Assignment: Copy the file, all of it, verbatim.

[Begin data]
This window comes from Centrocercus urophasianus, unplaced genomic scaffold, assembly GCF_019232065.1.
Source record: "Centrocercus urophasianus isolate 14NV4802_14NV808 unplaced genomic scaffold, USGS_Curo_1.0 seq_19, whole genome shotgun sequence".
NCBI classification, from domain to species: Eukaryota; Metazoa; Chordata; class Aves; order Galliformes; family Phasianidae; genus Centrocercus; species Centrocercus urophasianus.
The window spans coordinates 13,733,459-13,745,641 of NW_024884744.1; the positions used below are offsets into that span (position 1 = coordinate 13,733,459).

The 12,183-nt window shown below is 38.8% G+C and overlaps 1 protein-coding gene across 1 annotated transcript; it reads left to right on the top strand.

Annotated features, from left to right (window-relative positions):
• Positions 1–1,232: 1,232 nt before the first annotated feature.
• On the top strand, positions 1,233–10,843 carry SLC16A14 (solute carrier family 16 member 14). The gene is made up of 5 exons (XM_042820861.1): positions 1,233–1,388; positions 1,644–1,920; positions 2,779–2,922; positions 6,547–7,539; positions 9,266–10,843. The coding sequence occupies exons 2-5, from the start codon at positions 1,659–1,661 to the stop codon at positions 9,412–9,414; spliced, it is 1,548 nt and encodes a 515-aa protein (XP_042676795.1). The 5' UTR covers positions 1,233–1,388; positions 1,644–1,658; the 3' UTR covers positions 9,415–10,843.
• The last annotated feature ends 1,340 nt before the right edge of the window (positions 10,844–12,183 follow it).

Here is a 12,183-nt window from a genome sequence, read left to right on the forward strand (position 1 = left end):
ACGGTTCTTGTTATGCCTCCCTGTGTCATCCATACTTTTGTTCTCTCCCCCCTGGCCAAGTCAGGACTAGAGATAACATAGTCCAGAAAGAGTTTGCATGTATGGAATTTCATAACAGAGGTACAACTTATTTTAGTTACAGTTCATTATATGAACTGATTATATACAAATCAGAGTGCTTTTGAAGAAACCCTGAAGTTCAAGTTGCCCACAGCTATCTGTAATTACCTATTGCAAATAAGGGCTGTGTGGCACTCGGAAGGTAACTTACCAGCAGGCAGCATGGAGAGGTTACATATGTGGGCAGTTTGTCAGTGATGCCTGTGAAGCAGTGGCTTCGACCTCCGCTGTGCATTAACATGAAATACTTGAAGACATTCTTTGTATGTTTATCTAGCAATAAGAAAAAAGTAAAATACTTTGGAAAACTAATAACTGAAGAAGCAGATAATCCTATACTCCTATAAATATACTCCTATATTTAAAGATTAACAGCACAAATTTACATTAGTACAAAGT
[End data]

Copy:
This window comes from Centrocercus urophasianus, unplaced genomic scaffold, assembly GCF_019232065.1.
Source record: "Centrocercus urophasianus isolate 14NV4802_14NV808 unplaced genomic scaffold, USGS_Curo_1.0 seq_19, whole genome shotgun sequence".
NCBI classification, from domain to species: Eukaryota; Metazoa; Chordata; class Aves; order Galliformes; family Phasianidae; genus Centrocercus; species Centrocercus urophasianus.
The window spans coordinates 13,733,459-13,745,641 of NW_024884744.1; the positions used below are offsets into that span (position 1 = coordinate 13,733,459).

The 12,183-nt window shown below is 38.8% G+C and overlaps 1 protein-coding gene across 1 annotated transcript; it reads left to right on the top strand.

Annotated features, from left to right (window-relative positions):
• Positions 1–1,232: 1,232 nt before the first annotated feature.
• On the top strand, positions 1,233–10,843 carry SLC16A14 (solute carrier family 16 member 14). The gene is made up of 5 exons (XM_042820861.1): positions 1,233–1,388; positions 1,644–1,920; positions 2,779–2,922; positions 6,547–7,539; positions 9,266–10,843. The coding sequence occupies exons 2-5, from the start codon at positions 1,659–1,661 to the stop codon at positions 9,412–9,414; spliced, it is 1,548 nt and encodes a 515-aa protein (XP_042676795.1). The 5' UTR covers positions 1,233–1,388; positions 1,644–1,658; the 3' UTR covers positions 9,415–10,843.
• The last annotated feature ends 1,340 nt before the right edge of the window (positions 10,844–12,183 follow it).

Here is a 12,183-nt window from a genome sequence, read left to right on the forward strand (position 1 = left end):
ACGGTTCTTGTTATGCCTCCCTGTGTCATCCATACTTTTGTTCTCTCCCCCCTGGCCAAGTCAGGACTAGAGATAACATAGTCCAGAAAGAGTTTGCATGTATGGAATTTCATAACAGAGGTACAACTTATTTTAGTTACAGTTCATTATATGAACTGATTATATACAAATCAGAGTGCTTTTGAAGAAACCCTGAAGTTCAAGTTGCCCACAGCTATCTGTAATTACCTATTGCAAATAAGGGCTGTGTGGCACTCGGAAGGTAACTTACCAGCAGGCAGCATGGAGAGGTTACATATGTGGGCAGTTTGTCAGTGATGCCTGTGAAGCAGTGGCTTCGACCTCCGCTGTGCATTAACATGAAATACTTGAAGACATTCTTTGTATGTTTATCTAGCAATAAGAAAAAAGTAAAATACTTTGGAAAACTAATAACTGAAGAAGCAGATAATCCTATACTCCTATAAATATACTCCTATATTTAAAGATTAACAGCACAAATTTACATTAGTACAAAGT